ACEP's Analysis Of The Finance Minister's Statement On The Economic Impact Of Covid-19 Pandemic On The Economy Of Ghana
The Minister of Finance presented the economic impact statement on the effect of COVID19, the global pandemic, to parliament on the 30 of March 2020. ACEP had earlier recommended to African governments, particularly oil producing nations, to reexamine their fiscal projection for the year in order to account for the slumping oil price. It is, therefore, commendable that Ghana, like Nigeria and Algeria, has taken steps to revise expectations for the year. Certainly, the moment is an extraordinary one that requires significant recalibration of the budget to prop the economy and flatten the curve of the COVID-19 cases.
The statement highlighted fiscal challenges arising mainly from oil revenue and tax revenue from imports, both of which are under severe attack by the effects of the pandemic and the attendant low oil price. The Minister projects a revenue loss of GHS5.6 billion, about 54 percent of projected loss of revenue, from oil and non-oil revenue loss of GHS2.254 billion. Additionally, the programmed initial intervention in the health sector to contain the spread of the disease required GHS572 million. This, in addition to GHS1,250 million for the new Coronavirus Alleviation Programme (CAP) to support businesses and households, widens the fiscal gap for the financial year. Hence, yielding a total fiscal unplanned deficit of GHS9.505 billion.
The oil revenue shortfall is estimated using a projected average price of $30 per barrel. This is prudently conservative to mitigate further shocks as the oil market remains unstable with declining demand at the peak of supply and raging battle for market share by Saudi Arabia and Russia. ACEP however maintains that oil price is likely to average $40 for the year.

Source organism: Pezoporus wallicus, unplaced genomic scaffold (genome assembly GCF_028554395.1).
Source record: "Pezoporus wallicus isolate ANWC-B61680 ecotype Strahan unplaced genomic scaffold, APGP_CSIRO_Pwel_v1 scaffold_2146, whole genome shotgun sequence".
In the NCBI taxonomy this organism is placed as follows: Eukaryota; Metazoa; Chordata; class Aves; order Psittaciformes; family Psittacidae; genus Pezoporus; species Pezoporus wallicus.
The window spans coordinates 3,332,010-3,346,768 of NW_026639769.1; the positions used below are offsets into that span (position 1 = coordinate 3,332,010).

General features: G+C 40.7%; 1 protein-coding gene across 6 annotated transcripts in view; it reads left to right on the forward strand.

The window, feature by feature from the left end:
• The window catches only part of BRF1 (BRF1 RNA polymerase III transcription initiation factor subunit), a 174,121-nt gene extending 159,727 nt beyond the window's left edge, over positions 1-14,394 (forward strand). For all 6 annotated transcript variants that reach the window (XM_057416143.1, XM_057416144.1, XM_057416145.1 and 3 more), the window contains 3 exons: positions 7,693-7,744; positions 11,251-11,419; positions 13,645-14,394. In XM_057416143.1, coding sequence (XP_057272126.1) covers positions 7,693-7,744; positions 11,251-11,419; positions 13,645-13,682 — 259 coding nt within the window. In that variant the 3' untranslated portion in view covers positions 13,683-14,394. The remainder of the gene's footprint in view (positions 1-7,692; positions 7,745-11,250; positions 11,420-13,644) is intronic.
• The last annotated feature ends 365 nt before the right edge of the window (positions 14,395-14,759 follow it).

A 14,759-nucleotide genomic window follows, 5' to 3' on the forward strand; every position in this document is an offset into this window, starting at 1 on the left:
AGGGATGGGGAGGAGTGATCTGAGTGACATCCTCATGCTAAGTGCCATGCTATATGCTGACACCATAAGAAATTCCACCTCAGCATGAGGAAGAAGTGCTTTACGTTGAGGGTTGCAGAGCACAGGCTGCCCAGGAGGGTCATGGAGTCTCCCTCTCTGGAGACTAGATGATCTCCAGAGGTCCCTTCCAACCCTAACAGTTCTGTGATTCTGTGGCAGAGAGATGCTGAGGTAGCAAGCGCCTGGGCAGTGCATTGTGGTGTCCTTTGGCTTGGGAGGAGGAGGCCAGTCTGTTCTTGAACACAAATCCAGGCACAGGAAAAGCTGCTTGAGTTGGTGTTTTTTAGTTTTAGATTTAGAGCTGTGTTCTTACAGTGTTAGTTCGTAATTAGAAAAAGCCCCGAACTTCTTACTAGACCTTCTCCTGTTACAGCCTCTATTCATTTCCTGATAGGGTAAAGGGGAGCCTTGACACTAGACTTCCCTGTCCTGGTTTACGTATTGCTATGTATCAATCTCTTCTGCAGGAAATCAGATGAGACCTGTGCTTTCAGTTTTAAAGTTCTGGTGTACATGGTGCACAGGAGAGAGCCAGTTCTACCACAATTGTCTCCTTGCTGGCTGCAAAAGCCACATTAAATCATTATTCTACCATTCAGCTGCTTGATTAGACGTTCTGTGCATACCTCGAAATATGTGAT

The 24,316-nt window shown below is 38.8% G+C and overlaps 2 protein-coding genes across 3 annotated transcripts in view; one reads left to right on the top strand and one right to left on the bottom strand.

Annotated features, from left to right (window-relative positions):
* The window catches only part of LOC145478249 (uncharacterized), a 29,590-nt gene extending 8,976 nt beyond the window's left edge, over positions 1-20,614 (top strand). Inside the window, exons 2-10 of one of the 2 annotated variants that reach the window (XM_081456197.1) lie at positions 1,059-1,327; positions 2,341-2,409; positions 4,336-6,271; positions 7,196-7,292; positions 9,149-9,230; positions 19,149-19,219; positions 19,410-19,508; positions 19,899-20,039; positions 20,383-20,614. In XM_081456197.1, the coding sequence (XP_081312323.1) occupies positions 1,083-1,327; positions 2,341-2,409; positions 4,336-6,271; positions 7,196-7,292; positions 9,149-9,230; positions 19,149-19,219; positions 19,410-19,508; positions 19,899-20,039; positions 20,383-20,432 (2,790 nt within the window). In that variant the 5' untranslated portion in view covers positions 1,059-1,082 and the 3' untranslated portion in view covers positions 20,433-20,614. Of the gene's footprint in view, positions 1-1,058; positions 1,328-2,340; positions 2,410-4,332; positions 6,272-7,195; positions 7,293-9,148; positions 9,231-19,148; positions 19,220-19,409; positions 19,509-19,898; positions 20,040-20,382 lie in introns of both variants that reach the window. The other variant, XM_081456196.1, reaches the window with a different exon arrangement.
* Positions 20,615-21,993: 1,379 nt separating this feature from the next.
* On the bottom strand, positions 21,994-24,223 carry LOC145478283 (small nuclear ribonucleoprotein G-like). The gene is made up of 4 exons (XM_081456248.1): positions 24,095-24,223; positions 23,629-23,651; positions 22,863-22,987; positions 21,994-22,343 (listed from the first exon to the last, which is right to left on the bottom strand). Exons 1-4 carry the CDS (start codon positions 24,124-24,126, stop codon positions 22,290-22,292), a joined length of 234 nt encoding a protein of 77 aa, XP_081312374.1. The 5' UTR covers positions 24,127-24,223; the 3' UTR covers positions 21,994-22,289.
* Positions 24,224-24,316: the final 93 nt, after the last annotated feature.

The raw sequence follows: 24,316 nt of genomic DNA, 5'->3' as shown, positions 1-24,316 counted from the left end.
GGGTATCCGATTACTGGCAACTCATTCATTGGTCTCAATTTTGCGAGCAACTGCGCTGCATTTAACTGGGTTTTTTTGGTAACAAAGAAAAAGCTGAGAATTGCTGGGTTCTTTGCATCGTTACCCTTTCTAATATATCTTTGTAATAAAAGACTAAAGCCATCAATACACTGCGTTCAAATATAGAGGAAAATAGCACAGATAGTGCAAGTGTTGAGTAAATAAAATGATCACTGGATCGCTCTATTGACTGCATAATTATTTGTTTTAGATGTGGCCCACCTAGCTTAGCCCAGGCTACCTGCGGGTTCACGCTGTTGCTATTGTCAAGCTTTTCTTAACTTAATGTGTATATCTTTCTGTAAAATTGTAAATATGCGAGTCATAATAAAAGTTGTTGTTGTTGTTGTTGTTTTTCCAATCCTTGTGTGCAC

The measures proposed by the Minister of Finance to realign the budget from the oil revenue perspective include the following: cutting expenditure by GHS1,248 million; lowering the cap on the Ghana Stabilization Fund (GSF) to cream off the excess for financing the CAP; reducing revenue allocation to Ghana National Petroleum Corporation (GNPC); perhaps the most controversial of the measures is the proposal to amend the Petroleum Revenue Management Act (PRMA) to allow the use of the Ghana Heritage Fund (GHF) to support the budget.
It is important to recognize that the socio-economic impact of the pandemic cannot be avoided by any nation on earth, though countries have varied economic power to deal with the disease domestically. However, either rich or poor, countries have soothing fiscal and non-fiscal mechanisms that help to manage the impact of such rare occurrences. In the foregoing conversation about Ghana’s preparedness and the Economic Impact Statement presented by the Finance Minister to Parliament, the country is exposed on two fronts: